* Stock hit by concerns over profit margins
* No.1 fund shareholder buys more after sell-off
* Sees margin boost from warehouse automation
* Social media style icons help maintain sales growth
By Tricia Wright
LONDON, Feb 8 (Reuters) - Large shareholders in British online fast-fashion retailer boohoo see market concerns over the company’s profit margins as overblown and are making the most of a share price rout to add to their holdings.
The owner of online brands boohoo, boohooMAN, PrettyLittleThing (PLT) and Nasty Gal was priced for flawless execution ahead of its results last September, when the shares were trading at 73 times forward earnings after rising four-fold since a 2014 IPO.
After boohoo nudged down its core profit margin forecast, the shares slumped 16 percent on the same day. The company blamed investments in pricing, promotion and marketing and the shares have continued to decline, even as those of close rival ASOS soared.
Fast fashion performance chart - reut.rs/2Eur46T
Analysts fear that boohoo has reached the moment where a higher rate of investment is inevitable to maintain rapid sales growth, eating into profitability.
Competition is fierce, with U.S. behemoth Amazon sacrificing profits to cement its dominance of global online retail. Amazon’s low-on-hassle shopping service Prime Wardrobe has weighed on boohoo shares, as has some share selling by co-founder Carol Kane and by the brother of the company’s other founder, Mahmud Kamani.
But for some influential smaller-cap investors, a fixation on near-term profit margins misses the point. Richard Watts of top boohoo institutional shareholder Old Mutual Global Investors called the recent sell-off “a storm in a teacup”.
Watts, who runs the 3.4 billion pound (December) Old Mutual UK Mid Cap Fund, bought more shares towards the end of 2017.
He highlighted boohoo’s plans to automate its only warehouse, in Burnley, the UK, which it is also extending. It currently has a manual pick system in place, which involves workers walking around the warehouse picking items from shelves.
Warehouse automation is not without its risks. Watts says a sensible strategy would be to phase it in — perhaps starting with one of the smaller brands, Nasty Gal or PLT.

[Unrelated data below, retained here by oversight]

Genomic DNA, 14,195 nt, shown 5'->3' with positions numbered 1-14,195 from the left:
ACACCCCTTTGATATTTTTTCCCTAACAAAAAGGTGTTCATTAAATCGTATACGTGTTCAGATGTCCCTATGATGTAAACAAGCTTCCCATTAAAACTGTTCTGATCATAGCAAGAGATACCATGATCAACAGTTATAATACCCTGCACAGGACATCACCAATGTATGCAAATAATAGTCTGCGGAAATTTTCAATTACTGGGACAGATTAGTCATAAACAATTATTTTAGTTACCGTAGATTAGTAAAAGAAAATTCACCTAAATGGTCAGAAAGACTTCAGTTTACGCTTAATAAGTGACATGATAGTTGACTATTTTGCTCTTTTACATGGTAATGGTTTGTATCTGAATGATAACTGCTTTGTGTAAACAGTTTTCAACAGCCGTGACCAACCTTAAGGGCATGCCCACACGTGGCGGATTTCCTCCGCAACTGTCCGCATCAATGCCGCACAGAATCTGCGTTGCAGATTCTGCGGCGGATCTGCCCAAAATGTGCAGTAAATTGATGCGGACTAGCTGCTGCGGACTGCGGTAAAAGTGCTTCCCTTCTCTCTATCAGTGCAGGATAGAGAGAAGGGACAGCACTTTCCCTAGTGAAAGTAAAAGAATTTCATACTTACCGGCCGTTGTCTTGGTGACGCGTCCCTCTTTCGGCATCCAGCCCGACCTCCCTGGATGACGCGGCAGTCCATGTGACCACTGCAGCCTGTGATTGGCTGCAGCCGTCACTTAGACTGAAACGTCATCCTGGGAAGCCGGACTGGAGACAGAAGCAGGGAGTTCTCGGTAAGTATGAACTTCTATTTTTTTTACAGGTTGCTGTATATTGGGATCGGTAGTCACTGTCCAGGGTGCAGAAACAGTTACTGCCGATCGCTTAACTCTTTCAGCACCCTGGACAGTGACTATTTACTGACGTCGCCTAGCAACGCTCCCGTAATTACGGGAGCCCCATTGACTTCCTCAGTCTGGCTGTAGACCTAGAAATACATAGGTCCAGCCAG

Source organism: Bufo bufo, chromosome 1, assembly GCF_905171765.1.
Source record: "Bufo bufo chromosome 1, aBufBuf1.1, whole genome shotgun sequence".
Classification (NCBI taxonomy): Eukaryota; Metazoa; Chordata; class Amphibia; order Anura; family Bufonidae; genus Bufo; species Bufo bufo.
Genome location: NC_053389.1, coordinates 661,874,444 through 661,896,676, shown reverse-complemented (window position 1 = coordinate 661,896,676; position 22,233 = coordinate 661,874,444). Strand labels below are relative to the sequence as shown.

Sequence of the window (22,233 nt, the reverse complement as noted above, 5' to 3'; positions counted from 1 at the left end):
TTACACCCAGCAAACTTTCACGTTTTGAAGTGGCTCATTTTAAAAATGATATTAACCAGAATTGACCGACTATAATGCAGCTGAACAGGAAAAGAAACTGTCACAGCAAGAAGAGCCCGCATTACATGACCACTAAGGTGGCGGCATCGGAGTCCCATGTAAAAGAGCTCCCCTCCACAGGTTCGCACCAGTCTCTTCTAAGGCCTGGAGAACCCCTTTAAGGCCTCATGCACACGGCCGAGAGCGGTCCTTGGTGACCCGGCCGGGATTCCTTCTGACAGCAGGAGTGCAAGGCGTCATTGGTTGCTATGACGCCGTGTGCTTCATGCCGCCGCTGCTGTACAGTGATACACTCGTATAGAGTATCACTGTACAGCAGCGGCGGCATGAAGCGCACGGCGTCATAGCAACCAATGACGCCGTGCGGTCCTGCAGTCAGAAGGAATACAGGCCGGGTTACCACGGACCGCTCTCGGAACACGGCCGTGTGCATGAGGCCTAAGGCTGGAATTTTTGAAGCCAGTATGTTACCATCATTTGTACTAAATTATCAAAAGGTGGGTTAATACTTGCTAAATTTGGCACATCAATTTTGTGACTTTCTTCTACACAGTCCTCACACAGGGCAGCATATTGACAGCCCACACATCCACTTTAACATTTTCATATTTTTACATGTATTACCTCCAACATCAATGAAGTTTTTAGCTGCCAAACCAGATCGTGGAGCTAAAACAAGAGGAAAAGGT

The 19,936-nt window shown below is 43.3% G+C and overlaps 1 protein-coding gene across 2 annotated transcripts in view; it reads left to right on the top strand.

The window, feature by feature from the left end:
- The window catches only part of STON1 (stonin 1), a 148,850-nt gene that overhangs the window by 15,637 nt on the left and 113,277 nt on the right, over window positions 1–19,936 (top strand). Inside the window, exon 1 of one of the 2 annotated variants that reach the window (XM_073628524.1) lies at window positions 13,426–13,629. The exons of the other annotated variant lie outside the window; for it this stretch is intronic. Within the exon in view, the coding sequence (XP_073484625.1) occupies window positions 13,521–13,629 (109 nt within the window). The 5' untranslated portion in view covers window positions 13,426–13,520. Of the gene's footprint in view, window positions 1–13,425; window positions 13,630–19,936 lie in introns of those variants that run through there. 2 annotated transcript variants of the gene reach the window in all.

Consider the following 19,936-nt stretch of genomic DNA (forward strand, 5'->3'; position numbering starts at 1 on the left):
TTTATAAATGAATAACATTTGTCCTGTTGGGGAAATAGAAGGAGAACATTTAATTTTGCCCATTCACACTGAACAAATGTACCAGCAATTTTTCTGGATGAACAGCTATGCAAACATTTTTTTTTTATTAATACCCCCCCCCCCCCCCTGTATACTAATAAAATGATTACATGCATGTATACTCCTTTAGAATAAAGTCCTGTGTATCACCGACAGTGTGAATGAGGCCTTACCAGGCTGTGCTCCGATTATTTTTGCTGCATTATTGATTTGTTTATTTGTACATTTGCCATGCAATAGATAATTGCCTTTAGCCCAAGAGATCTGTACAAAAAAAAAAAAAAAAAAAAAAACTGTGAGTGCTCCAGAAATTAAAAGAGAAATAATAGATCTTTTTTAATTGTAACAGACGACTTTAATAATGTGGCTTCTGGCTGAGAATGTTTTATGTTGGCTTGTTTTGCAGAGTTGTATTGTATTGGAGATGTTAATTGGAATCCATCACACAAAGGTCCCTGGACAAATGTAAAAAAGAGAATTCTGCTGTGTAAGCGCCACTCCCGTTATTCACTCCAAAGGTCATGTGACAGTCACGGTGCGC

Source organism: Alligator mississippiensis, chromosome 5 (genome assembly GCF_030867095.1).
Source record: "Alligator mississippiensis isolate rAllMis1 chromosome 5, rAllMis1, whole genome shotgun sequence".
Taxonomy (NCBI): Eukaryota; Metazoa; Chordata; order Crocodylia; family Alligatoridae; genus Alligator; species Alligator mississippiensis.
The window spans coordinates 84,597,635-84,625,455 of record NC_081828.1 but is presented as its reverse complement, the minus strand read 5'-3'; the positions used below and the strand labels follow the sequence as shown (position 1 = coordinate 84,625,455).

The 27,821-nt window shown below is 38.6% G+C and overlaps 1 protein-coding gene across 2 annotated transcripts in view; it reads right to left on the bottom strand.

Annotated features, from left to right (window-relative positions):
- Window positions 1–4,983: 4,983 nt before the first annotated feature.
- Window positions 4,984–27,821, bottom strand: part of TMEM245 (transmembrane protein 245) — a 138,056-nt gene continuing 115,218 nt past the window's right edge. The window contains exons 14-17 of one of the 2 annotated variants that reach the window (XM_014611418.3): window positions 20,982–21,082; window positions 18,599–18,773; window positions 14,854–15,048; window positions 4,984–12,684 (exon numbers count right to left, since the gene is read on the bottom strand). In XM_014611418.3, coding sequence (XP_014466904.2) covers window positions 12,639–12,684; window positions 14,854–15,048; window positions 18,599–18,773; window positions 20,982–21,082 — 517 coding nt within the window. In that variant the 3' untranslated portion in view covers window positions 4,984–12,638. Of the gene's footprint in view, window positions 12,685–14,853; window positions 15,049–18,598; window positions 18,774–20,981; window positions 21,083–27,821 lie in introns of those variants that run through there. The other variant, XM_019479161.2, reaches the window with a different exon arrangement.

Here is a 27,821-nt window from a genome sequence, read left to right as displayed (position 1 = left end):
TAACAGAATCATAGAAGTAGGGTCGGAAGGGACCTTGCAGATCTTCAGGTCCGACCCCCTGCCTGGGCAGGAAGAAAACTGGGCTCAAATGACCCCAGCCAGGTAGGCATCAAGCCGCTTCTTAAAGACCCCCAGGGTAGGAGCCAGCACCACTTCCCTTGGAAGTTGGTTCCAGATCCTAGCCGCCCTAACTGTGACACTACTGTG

“The benefits of that automation are significant and that is why I believe margins aren’t on a downward trajectory but actually they will start to stabilise and indeed actually maybe start to grow in the outer years,” Watts said.
Watts puts productivity of a picker in a semi-automated or automated system at probably four times that of a manual system.
Boohoo imitates the latest fashions and readies them for sale quickly. It is far smaller than rivals ASOS and Inditex’s Zara and focuses on a niche: very cheap, often brash designs at “pocket money” prices that appeal to younger buyers.
Co-founder Kamani markets the clothes using style setters popular with teenagers on social media such as U.S. celebrity family the Kardashians.
Kamani started out with a market stall and the AIM-listed company is now worth 2.1 billion pounds ($2.9 billion). Boohoo is known for its skill in sourcing product cheaply and its mainly UK supply base means designs are on sale in 2-6 weeks.
Aberdeen Standard Investments (ASI) also added to holdings in boohoo after recent weakness. It has owned boohoo across a wide range of funds with various investment styles since its IPO.
Like Watts, Frederik Nassauer, who covers retail stocks at ASI, is sanguine about profit margins.
The company is being punished for one of its brands being in growth phase (PLT) and the other, Nasty Gal, seeing start-up losses, he said.
“You might take a dilutive effect on margins short term, but medium term, as these mature, actually the margins should be supportive — should go up, not down,” he said.
Matthew Hall, co-manager of Allianz Global Investors’ UK Mid Cap fund, chose not to invest in boohoo after putting a fair amount of work into an appraisal of the firm. He does hold ASOS.
He says of boohoo that for a firm with sales outside the UK, relying on one large warehouse in the UK is perhaps a flawed strategy given delivery speed is key.
But for Peel Hunt analyst John Stevenson, putting its products on third-party platform ASOS should help boohoo with delivery times. Unlike boohoo, which sells only own brand products, ASOS is more than half wholesaler.
“At some point boohoo may want to put down international roots, but there’s no need when you can get a parcel over to the U.S. on a two-day delivery or use ASOS to give you next day reach when they’ve built theirs,” he said.
$1 = 0.7216 pounds Editing by Tom Pfeiffer and Susan Fenton